Order: Amazon | Barnes & Noble | Bookshop
Katya Cengel became patient number 090 71 51 at the Roth Psychosomatic Unit at Children’s Hospital at Stanford in 1986. She was 10 years old. Katya’s young age set her apart from the other – mostly teenage – children on the psychosomatic unit: anorexic girls became her babysitters, non-compliant diabetic boys were her big brothers. Instead of learning her multiplication tables, Cengel learned how to throw up. The bulimic teens taught her that. Visitors from other units showed her how to be ashamed. Hospital staff put her in a straitjacket – and on anti-psychotic medication. Her young age, the length of her stay, and her lack of diagnosis inspired a rare intimacy in staff and patients, allowing Katya to penetrate a hidden world more deeply than most.
Thirty years later Katya, now a journalist, discovers her young age was not the only thing that made her hospital stay unusual. The idea of psychosomatic units themselves, where patients have dual medical and psychological diagnoses, was a revolutionary one, since largely fallen out of favor. Katya documents this, tracking down the doctors, psychologists and counselors who once cared for her.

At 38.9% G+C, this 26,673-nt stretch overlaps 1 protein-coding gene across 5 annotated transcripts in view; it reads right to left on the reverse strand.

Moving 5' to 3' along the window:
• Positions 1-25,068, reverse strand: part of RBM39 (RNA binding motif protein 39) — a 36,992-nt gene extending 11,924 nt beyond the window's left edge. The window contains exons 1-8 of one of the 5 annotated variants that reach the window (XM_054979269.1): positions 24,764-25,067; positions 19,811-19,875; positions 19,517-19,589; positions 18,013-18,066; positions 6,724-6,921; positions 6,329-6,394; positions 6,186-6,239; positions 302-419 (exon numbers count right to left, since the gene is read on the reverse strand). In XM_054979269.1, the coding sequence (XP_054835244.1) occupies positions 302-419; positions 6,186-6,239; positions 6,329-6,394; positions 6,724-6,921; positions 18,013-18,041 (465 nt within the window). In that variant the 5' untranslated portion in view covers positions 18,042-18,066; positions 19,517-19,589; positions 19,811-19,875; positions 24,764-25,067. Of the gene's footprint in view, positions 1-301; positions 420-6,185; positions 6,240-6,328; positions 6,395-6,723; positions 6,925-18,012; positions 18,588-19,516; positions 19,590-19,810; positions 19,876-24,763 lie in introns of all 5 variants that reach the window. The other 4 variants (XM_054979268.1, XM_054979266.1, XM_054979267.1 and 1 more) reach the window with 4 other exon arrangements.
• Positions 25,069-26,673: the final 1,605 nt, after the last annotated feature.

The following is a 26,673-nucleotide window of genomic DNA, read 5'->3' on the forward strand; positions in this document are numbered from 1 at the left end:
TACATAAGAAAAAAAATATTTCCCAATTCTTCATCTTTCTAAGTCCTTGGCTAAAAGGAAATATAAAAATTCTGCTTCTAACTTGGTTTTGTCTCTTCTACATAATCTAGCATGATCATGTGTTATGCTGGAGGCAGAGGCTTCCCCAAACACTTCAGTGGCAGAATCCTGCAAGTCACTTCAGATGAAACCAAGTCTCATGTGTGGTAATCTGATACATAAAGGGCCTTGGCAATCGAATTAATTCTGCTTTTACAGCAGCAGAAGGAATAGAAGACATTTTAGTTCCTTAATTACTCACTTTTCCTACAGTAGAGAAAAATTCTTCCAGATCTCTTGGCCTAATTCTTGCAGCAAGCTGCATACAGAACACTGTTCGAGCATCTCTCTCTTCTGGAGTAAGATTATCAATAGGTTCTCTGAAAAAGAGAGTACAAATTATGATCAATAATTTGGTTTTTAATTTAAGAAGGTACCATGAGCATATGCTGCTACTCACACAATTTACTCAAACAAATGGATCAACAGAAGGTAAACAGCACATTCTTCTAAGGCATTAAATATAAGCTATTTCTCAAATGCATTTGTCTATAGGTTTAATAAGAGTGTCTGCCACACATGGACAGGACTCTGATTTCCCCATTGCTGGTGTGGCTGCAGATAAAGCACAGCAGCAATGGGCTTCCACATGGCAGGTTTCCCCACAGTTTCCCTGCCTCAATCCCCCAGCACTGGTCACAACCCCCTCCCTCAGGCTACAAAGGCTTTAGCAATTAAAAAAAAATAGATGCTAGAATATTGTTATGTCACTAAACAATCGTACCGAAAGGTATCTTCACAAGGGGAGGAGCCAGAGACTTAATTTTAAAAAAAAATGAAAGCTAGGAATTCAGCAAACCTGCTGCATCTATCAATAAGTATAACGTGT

What happened to her as a child is told in the voice of the troubled 10-year-old girl she once was. The two narratives unfold simultaneously. The result is a gut-wrenching account of childhood mental illness told from the inside interspersed with updates from experts in the field.
“Beautifully written, Straitjackets is a searing page-turner and wake-up call.”
–Joan Steinau Lester, PEN-award winning author of Loving Before Loving: A Marriage in Black and White
“Straitjackets and Lunch Money is a marvel—a bracing account of the author’s childhood mental illness written with such lucid honesty, such palpable empathy, that the reader becomes immediately invested in the fortunes of each sick or lost child we meet. It is a wise and merciless book, humble and deeply brave. I can’t imagine what it cost Cengel to write this book, but I’m profoundly glad that she wrote it.”
—Ted Scheinman, senior editor of Smithsonian magazine and author of Camp Austen: My Life as an Accidental Jane Austen Superfan
“Katya Cengel’s heartbreaking, unsparing memoir Straightjackets is a clear-eyed look at what it’s like to be ten years old trying to starve yourself — as well as a deep examination into the flawed science used to treat her.”
—Frances Dinkelspiel, New York Times bestselling author of Tangled Vines: Greed, Murder, Obsession and an Arsonist in the Vineyards of California and co-founder of Berkeleyside and Cityside.